Oh, my dear sir, don’t you find that nine parts in ten of the world are of no use but to make you wish yourself with that tenth part? I am so far from growing used to mankind by living amongst them, that my natural ferocity and wildness does but every day grow worse. They tire me, they fatigue me; I don’t know what to do wIth them; I don’t know what to say to them; I fling open the windows, and fancy I want air; and when I get by myself, I undress myself, and seem to have had people in my pockets, in my plaits, and on my shoulders! I indeed find this fatigue worse in the country than in town, because one can avoid it there, and has more resources; but it is there too. I fear ’tis growing old, but I literally seem to have murdered a man whose name was Ennui, for his ghost is ever before me. They say there is no English word for ennui; I think you may translate it most literally by what is called “entertaining people,” and “doing the honours;” that is, you sit an hour with somebody you don’t know and don’t care for, talk about the wind and the weather, and ask a thousand foolish questions, which all begin with, “I think you live a good deal in the country” or I think you don’t love this thing or that.” ––Oh! ’tis dreadful!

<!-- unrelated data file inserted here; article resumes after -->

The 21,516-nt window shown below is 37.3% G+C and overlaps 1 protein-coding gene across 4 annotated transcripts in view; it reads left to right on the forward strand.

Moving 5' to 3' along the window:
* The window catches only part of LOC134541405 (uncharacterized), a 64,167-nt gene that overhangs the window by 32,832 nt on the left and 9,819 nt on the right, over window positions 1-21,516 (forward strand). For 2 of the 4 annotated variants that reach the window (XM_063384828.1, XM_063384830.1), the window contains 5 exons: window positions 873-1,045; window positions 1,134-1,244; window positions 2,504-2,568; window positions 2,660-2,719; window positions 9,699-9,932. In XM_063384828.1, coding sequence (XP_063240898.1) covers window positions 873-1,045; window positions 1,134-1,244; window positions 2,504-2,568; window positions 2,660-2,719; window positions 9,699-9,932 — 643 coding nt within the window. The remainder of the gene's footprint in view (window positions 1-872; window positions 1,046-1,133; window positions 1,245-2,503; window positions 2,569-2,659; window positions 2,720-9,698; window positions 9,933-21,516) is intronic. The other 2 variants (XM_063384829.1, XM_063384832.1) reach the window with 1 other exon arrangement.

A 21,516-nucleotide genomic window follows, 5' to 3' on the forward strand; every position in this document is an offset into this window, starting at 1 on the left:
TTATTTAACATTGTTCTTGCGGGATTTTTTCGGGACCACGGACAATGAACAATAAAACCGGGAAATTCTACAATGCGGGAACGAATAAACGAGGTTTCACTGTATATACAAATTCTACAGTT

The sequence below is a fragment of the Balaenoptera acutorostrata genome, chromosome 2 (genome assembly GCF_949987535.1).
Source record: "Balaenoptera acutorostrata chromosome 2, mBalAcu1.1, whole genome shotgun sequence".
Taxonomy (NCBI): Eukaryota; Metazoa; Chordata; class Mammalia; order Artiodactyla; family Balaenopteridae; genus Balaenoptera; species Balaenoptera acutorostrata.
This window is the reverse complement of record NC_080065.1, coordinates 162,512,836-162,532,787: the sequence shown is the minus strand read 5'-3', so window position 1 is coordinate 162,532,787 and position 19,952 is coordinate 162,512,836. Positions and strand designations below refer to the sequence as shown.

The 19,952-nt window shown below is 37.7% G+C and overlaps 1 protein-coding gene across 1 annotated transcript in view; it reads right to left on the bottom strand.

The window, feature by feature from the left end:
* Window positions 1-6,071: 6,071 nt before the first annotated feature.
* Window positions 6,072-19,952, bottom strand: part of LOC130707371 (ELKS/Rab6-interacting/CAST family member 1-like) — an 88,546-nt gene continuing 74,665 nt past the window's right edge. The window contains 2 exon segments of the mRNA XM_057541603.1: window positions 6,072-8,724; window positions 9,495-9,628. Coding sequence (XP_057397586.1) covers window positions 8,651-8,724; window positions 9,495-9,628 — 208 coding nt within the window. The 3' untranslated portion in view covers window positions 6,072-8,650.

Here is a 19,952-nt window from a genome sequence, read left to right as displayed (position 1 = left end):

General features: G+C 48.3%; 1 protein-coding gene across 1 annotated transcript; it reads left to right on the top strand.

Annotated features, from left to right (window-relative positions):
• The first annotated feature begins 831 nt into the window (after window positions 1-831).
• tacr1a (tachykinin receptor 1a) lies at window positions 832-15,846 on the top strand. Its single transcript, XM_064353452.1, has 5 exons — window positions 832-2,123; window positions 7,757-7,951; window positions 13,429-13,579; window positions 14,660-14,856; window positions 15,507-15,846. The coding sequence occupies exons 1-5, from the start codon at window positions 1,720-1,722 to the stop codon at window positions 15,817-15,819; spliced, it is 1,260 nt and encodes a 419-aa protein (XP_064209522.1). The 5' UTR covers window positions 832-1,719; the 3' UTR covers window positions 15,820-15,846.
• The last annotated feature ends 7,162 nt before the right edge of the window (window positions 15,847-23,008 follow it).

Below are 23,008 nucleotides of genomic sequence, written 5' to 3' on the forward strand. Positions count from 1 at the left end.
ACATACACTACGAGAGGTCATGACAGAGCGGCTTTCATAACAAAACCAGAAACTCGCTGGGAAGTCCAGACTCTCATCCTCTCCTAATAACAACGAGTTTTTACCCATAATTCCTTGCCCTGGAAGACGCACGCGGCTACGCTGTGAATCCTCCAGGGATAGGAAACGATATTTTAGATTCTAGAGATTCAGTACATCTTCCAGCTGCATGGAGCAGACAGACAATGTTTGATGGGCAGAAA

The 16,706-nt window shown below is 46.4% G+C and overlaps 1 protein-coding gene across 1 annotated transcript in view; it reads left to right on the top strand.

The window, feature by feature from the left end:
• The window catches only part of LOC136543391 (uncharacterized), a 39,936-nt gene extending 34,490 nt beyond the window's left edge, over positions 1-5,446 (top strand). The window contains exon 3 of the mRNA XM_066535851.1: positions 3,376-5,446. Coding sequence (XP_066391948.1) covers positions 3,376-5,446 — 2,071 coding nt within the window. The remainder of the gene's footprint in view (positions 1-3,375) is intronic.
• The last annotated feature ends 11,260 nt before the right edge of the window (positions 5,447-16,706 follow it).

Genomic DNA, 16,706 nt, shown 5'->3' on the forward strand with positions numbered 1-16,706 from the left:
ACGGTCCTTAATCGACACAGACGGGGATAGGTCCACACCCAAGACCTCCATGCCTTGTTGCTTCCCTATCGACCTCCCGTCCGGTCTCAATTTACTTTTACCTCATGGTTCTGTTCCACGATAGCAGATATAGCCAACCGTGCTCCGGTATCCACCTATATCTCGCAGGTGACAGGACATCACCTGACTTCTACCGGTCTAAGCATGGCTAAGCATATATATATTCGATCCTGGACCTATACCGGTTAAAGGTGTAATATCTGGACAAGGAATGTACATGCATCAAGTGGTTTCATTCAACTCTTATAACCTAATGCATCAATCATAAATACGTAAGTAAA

Leland Hayward, a very successful talent agent who represented several leading actors and writers, sometimes confused himself. Ginger Rogers was once sent a script that she found totally unacceptable. Hayward went straight to the producer’s office to complain. “How can you insult Ginger with such trash, such drivel, such rot?” he said indignantly, “Get out of here before I throw you out,” roared the producer. “You sold us that story.”